Good old-fashioned word-of-mouth referrals get credit for the success of Nicholas & Butler LLP.  In fact, Nicholas estimates that a whopping 70% of the firm’s clients are referrals, with the remaining clients being existing clients returning with new matters.  “We don’t advertise,” Nicholas says honestly. continuing, he adds, “But we didn’t start out with $200 million class action suits,” he says, laughing.  We started out much smaller. $200,000 grew to $5 million, and so on,” he says.  Understandably, however, the size of the cases started growing exponentially as Nicholas & Butler became victorious in more than 80% of their trials.

“We are business trial lawyers, not just litigators.  We’ve obtained dismissals on behalf of international companies of lawsuits claiming more than $10 million, while achieving settlements of $5 million and $10 million on behalf of consumer and employees.  We’ve appeared at the United States Supreme Court to fight a consumer rights case against Fortune 500 Companies.  We welcome high-risk litigation. We thrive on the tough case against the biggest opponent,” Nicholas says.   As a result of the victories the firm has achieved for clients in these high-stakes cases, in recent years, Nicholas & Butler LLP has realized an enormous bump in business as a result of joint ventures with other firms and attorneys.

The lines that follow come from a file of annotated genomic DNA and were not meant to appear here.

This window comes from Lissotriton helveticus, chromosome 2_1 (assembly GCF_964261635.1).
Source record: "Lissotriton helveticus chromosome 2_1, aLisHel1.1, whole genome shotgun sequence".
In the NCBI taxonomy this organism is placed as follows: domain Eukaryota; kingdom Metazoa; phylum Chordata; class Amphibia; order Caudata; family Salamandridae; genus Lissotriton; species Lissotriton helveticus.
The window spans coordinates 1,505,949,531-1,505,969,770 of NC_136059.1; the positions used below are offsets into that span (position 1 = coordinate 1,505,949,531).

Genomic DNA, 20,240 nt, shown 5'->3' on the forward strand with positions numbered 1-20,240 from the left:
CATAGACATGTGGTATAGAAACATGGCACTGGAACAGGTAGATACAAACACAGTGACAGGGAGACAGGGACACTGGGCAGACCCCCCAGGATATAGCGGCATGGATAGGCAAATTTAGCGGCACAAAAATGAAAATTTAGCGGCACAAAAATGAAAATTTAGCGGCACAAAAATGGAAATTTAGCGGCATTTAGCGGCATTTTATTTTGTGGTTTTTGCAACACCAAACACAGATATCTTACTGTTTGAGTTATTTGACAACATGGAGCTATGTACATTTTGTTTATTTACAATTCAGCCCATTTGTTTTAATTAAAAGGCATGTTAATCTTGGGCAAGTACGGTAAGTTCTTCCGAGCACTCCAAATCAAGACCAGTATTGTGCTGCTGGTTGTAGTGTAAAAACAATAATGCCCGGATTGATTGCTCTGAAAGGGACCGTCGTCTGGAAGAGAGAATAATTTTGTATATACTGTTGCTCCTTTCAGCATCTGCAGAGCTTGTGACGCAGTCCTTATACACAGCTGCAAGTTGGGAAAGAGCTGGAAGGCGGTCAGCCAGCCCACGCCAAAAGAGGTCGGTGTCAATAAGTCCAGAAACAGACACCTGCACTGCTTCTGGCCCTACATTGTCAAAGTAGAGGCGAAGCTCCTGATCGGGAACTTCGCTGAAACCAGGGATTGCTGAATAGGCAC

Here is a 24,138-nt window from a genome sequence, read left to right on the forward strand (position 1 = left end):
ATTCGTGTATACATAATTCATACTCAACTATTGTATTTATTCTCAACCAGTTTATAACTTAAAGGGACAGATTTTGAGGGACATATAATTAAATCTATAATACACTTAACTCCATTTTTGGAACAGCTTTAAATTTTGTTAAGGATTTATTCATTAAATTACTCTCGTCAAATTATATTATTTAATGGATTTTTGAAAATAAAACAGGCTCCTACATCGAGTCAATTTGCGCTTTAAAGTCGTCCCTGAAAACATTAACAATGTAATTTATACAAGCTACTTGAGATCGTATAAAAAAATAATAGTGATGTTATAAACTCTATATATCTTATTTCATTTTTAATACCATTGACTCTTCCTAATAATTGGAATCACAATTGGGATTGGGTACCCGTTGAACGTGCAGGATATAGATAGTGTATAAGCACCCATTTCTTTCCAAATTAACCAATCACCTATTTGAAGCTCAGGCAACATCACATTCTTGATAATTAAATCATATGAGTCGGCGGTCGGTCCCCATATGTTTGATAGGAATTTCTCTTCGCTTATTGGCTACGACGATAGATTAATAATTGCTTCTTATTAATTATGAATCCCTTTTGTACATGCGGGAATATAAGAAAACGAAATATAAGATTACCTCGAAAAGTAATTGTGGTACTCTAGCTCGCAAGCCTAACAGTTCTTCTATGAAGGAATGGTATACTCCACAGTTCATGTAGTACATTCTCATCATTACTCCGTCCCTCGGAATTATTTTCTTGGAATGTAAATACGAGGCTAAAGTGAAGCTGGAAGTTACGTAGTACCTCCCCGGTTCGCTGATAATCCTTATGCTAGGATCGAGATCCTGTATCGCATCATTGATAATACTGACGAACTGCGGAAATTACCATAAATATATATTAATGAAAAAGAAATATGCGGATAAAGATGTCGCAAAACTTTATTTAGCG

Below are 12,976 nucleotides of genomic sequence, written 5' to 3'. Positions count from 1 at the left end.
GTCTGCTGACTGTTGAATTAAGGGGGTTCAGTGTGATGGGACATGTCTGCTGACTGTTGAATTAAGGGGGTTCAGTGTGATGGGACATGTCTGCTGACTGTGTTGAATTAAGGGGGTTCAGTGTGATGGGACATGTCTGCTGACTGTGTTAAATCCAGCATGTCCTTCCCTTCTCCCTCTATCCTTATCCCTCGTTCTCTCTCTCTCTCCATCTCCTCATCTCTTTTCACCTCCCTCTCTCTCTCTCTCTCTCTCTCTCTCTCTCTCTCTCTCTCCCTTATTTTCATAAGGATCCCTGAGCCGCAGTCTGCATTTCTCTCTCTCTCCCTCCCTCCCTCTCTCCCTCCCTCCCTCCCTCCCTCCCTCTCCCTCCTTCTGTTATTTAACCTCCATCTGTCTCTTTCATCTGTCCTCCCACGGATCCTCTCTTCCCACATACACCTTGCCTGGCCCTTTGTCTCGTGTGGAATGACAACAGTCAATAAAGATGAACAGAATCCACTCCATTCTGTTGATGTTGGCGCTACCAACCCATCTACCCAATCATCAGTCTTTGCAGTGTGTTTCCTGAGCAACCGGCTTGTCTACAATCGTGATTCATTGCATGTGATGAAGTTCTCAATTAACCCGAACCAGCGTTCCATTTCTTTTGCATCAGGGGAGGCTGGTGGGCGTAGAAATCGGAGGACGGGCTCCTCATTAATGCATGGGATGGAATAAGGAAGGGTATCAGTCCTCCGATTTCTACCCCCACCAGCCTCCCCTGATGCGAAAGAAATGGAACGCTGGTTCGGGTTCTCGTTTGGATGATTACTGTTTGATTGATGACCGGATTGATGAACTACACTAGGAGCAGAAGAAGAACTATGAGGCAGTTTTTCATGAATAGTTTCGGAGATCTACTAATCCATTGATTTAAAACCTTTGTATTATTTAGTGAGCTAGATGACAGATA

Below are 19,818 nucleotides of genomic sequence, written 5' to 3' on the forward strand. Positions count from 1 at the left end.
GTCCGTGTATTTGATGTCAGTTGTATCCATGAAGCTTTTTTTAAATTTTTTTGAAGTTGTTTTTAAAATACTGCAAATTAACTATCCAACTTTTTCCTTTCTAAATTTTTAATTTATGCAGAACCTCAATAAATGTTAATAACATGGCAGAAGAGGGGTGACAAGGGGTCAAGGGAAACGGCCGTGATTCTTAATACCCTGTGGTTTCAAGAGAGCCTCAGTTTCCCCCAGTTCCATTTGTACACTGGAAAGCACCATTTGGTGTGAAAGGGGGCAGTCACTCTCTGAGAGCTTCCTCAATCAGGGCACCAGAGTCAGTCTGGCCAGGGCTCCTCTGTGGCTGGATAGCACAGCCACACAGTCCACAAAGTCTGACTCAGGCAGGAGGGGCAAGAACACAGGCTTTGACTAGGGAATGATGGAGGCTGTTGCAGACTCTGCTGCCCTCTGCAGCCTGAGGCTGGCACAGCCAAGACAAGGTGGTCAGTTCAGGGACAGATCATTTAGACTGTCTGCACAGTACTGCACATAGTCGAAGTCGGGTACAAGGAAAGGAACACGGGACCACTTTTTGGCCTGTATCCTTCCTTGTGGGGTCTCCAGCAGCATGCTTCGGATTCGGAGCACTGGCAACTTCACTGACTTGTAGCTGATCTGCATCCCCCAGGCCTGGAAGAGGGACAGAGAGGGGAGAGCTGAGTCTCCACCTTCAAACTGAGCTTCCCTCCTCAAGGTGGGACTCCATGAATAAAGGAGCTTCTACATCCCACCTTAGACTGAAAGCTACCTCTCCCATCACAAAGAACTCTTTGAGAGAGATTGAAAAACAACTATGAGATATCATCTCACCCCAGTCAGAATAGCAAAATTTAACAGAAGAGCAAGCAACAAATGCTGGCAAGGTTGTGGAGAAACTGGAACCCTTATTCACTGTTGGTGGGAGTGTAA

“We co-counsel a large percentage of our cases as joint-ventures,” Nicholas says.  We enjoy joint venturing cases with other law firms and bringing different ideas and talents into a case.  It’s very common for us to be contacted by a colleague who has a great case on an individual basis, but they aren’t sure if they can make it a class action.  We will work side by side with them in a joint venture,” Nicholas says.

This venturing pays huge rewards for the referring attorney, and not just in referral fees, (although Nicholas & Butler LLP insists upon paying a fee for each referral).  The referring attorney often gets linked to a major case, which builds credibility and publicity.  Moreover, they stay involved in the case, retain their client and get to be a part of something much bigger than an individual suit.  Certainly however, the main reason that Nicholas & Butler LLP receives so many joint-venturing cases is due to the tireless work the 7 attorney office puts into the cases.  “The in-house and outside attorneys we work with have put their reputations on the line by referring us a case or a client.  We have to do everything possible to make sure that we honor that referral and get the results the client and referring attorney want,” Nicholas adds.